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As New Zealand’s premier snow and adventure activity destination, you’ll never run out of things to do and see in Queenstown! While the local population remains small at around 20,000 residents, close to 1.5 million people visit the area each year from around the country and world.
Nestled in a bay on Lake Wakatipu and shadowed by Coronet Peak and The Remarkables, Queenstown is the largest urban centre in Central Otago, in the lower third of the South Island.
Lake Wakatipu was formed around 15,000 years ago by a glacier moving down from the north-west. The Remarkables Range was formed by the extreme folding and faulting of schist rock – this happened to such an extent that many of the rock faces are almost vertical. Early Maori travelled through the area to hunt and gather pounamu (greenstone).
The first Europeans to settle were sheep farmers in the 1850s and the population exploded in the 1860s when gold was discovered on the banks of the Shotover River. When the gold started to run out, the population decreased; it wasn’t until the 1950s that Queenstown started to become the popular tourist destination that it is today.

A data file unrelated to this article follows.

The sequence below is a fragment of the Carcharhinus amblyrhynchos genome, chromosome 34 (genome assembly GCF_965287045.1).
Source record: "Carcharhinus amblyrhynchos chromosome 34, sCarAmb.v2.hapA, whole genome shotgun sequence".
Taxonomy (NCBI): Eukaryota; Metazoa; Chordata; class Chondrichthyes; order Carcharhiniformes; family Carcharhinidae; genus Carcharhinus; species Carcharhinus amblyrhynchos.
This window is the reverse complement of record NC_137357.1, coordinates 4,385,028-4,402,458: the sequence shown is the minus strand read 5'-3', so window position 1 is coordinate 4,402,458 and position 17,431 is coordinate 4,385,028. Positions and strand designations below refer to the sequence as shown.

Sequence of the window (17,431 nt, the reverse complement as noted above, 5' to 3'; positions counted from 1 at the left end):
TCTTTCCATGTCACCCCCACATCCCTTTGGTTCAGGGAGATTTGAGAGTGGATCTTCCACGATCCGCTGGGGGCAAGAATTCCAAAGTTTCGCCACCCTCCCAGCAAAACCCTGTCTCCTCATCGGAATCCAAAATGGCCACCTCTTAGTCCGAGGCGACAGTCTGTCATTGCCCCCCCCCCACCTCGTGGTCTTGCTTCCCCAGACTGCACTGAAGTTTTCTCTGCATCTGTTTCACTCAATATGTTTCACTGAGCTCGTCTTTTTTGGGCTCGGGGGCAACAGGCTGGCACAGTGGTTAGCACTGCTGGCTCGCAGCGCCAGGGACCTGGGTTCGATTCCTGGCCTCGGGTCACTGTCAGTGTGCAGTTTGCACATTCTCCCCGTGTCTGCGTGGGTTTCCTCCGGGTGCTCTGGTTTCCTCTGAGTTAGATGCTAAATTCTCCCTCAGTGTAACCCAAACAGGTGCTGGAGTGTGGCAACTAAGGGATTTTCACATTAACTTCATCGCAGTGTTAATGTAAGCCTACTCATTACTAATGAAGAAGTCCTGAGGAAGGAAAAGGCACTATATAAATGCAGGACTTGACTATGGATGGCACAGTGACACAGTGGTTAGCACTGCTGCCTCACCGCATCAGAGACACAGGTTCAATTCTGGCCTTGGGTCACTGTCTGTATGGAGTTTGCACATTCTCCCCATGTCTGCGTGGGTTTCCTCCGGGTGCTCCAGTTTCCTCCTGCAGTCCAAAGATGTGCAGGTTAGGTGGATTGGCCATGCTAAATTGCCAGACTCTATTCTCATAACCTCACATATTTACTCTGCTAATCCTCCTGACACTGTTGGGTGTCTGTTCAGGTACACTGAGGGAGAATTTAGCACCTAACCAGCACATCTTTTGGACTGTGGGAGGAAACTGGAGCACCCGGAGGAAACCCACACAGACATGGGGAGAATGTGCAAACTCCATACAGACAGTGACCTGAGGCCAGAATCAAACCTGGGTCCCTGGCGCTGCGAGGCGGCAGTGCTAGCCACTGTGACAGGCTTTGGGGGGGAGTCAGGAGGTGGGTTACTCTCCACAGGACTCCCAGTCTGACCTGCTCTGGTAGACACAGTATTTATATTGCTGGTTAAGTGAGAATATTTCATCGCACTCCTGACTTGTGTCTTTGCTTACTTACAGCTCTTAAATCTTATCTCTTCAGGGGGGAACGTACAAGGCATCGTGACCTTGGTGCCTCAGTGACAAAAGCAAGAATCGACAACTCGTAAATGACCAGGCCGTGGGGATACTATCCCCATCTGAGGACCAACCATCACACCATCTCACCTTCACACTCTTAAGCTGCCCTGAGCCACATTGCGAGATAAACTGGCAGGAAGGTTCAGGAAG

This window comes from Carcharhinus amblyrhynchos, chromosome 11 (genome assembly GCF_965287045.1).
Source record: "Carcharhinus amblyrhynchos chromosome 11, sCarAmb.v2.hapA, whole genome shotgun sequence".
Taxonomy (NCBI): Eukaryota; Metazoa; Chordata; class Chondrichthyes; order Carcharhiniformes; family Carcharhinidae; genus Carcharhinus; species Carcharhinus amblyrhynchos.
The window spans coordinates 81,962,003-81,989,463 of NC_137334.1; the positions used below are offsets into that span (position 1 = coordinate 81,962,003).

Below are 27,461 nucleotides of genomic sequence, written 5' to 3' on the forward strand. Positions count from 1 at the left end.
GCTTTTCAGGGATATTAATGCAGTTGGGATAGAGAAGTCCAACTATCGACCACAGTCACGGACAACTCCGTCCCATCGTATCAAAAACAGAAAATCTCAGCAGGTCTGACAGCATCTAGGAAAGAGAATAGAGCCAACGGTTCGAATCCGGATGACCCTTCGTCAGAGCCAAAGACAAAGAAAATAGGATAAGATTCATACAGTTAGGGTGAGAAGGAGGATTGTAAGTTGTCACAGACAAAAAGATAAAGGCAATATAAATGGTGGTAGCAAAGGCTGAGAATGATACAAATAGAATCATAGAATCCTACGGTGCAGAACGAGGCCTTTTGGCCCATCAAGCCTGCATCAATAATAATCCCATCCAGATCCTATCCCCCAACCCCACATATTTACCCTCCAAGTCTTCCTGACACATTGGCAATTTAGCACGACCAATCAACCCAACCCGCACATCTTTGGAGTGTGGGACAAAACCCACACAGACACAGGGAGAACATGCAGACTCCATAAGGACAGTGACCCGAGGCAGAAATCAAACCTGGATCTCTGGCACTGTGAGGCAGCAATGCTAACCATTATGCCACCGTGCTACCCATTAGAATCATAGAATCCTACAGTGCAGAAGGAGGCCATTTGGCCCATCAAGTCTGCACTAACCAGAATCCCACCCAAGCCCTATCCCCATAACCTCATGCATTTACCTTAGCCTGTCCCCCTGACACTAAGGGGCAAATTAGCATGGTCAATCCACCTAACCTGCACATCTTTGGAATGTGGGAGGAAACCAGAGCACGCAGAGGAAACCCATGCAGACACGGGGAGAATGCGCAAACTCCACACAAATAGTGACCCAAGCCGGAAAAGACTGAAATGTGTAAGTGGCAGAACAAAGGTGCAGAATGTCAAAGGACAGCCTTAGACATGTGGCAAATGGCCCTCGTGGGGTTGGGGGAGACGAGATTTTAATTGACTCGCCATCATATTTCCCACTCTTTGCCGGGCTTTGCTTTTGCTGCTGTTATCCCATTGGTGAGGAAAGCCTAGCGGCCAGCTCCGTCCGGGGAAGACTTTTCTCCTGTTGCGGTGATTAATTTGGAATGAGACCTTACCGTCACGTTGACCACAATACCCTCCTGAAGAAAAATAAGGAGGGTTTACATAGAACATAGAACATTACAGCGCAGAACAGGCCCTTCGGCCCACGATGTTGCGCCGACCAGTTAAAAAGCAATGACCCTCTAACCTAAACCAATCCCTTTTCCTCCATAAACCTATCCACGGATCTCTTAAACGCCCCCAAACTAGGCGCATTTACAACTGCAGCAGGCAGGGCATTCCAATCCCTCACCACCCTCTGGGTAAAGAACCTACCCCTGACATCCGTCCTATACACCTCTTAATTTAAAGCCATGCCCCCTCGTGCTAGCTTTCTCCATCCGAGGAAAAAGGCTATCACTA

Queenstown is a very popular place for young travellers and international students. Being a tourist hot-spot, the locals are very friendly and accommodating. You’ll never run out of people to talk to – local or international!
You’ll find students enjoying the many shops, cafes and bars in the CBD, hitting the slopes or doing water activities on Lake Wakatipu. The CBD itself is just 1km square, so most places are within walking distance and there’s a small community/family feeling within the whole region.
Queenstown is surrounded by breathtaking scenery and historical wonders. The Remarkables and Coronet Peak are great mountainous areas to explore, with the Ben Lomond Walkway and Queenstown Hill covered in walking and biking tracks. The Queenstown Gardens are also a beautiful place to wander and rest.
The wine-making area near Queenstown, which is said to be the world’s southernmost wine region, is great to visit. There are also several annual festivals held in Queenstown, such as the Blues & Roots Festival and the Winter Festival.
Even if you’re not the adventurous type, there’s plenty to do all year round. Summer is warm and calm, while winter is crisp and still. Spring and autumn come to life with vibrant colours and blooms. All three English New Zealand language schools offer their students great activity programmes during all seasons.
Here are some of our favourite activities in Queenstown:
What’s your favourite thing to do in Queenstown? Tell us about it in a comment below.